- Convenience for fans. Baseball games are not packed full of action from the very first pitch to the last out. And MLB seasons are rarely decided on a single game. Baseball fans can come and go as they please, because missing an inning or two, or a game that week or a few games a month, could make little difference. In other sports, fans have to sacrifice a full 3 or 4 hours to watching the game intently, because who knows when the biggest moment might play out. Baseball has games every day, so if you miss something one game, there’s always baseball games tomorrow.
The second part about convenience is that, because there are more baseball games, individual game ticket prices tend to be lower than for the other sports. Football only plays 16 games per regular season; so prices for those limited number of tickets are in demand, hence much higher prices per seat.
Some say that baseball is the preferred major sport to take the family to watch games, and this may be due to lower ticket prices (especially in the bleachers beyond the outfield fences), and the breaks in action so little ones can use the restroom. For new parents, this is something to think about when considering taking the kids to the stadium.
Baseball seasons feature many more games than those of the other major team sports (football, basketball, soccer, and hockey). Much of it harkens back to the earliest professional baseball leagues in the mid-19th century, when clubs arranged the games, and ultimately their seasons, as lengthy battles.
Casual fans must remember that during a season, teams must travel to the next city where the next series awaits them. Because of this, off days are peppered into MLB’s schedule every year, often on a Monday and/or Thursday. But that’s not always possible if there are a lot of makeup games due to rainouts or bad weather.
Still, that travel ~ which, remember, was by train until the middle of the 20th century ~ is kind of the reason the baseball schedule is arranged the way it is.
That’s for Major League baseball. The number of games goes down as the level of skill decreases:
- Minor league baseball seasons are 150 games for AAA ball, 138 games for AA, and 132 games for the various types of A ball. Fall and winter league schedules are even smaller.
- College baseball teams can choose how many games to schedule per year, so schedules can differ between schools, but most play around 56 games in their season which ends by June.
- High school baseball teams play 25 to 40 games in a season.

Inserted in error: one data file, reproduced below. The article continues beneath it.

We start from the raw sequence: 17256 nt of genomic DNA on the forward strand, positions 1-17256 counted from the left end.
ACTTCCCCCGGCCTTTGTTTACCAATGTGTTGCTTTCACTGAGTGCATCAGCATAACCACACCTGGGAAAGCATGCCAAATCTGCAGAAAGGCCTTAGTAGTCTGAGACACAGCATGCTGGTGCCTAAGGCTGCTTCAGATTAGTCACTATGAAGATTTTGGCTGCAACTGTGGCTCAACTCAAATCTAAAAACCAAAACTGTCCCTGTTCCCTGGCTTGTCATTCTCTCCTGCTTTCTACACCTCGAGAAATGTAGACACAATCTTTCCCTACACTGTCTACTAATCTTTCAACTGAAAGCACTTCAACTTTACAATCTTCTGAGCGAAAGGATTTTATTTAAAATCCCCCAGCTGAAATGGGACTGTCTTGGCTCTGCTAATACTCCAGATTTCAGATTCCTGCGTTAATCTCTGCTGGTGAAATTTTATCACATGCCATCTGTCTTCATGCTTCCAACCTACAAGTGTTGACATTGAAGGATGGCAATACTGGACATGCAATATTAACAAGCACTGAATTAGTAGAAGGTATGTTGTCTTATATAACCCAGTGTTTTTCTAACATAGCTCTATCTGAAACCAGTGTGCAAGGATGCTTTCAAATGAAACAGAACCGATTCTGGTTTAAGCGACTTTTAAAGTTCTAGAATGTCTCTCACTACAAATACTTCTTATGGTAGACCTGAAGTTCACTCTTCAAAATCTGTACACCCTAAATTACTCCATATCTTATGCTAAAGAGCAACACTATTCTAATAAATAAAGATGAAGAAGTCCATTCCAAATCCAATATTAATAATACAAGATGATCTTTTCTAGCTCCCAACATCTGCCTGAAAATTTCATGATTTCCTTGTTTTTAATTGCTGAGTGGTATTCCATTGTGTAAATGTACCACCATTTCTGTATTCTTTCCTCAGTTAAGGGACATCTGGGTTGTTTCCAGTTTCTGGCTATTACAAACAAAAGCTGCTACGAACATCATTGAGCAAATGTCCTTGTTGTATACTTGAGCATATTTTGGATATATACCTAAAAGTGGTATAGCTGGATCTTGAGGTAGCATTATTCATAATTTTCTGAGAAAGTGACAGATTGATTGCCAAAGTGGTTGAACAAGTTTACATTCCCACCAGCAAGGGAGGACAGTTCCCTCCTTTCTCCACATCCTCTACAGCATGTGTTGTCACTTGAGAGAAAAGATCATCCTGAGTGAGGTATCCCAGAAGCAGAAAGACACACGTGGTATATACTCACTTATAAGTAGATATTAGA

- Teen-age youth baseball teams might play up to 20 games per season.
- Seasons for lower-age youth baseball levels can differ depending on the number of teams in each division. For example, if there’s a lot of teams, they each might play each other twice, to total 18 or 20 games. But if there are only 6 teams, which means each plays 5 others, teams might face off 3 times each for 15 games total. Lower-age divisions often set seasons with even fewer games.
Baseball players test their physical and mental endurance long-term, like long-distance and marathon runners, compared with the sprint that is other team sports. The way baseball players develop from the youngest age on up to the most seasoned MLB veteran reflects this. Baseball excellence is most often produced by repetitions and experience.
Question: Who has played the most Major League Baseball games ever?
Answer: Pete Rose, with 3,562. His contemporary, Carl Yastrzemski, is second, with 3,308. For the curious, Babe Ruth played in 2,452 over his illustrious career; and Albert Pujols played in 3,080 regular-season games over 22 years.
Q.: Do minor league teams also play a lot of games?
A.: Yes, see above. However, not 162 games. As with the MLB, the MiLB sometimes changes the number of regular season games. For 2021, it was 142 games for the highest level, AAA; and fewer games for the AA and A leagues. Minor league seasons typically start later and end sooner than the MLB regular season.
Q.: Why do they call Reggie Jackson “Mr. October”?
A.: Because Jackson was known to come through during the playoffs and, especially, the World Series, and for a long time all postseason games occurred in October. Jackson solidified his nickname when he hit 3 home runs in the final game of the 1978 World Series to gain his New York Yankees the world title.
Q.: Why don’t they play baseball year-round?
A.: In many youth baseball organizations, they do. However, it depends on the weather in any region. Unlike football or soccer, which plays through nearly any weather condition, and have sealed leather balls better to repel water, baseball is played with a ball covered in rawhide which absorbs moisture. This makes a baseball unusable after making contact with even a little water. Baseballs then become slippery, heavier, and even sometimes lopsided depending on how and where the balls got soaked. Baseball is considered a “summer game,” but in reality it’s a fair-weathered game.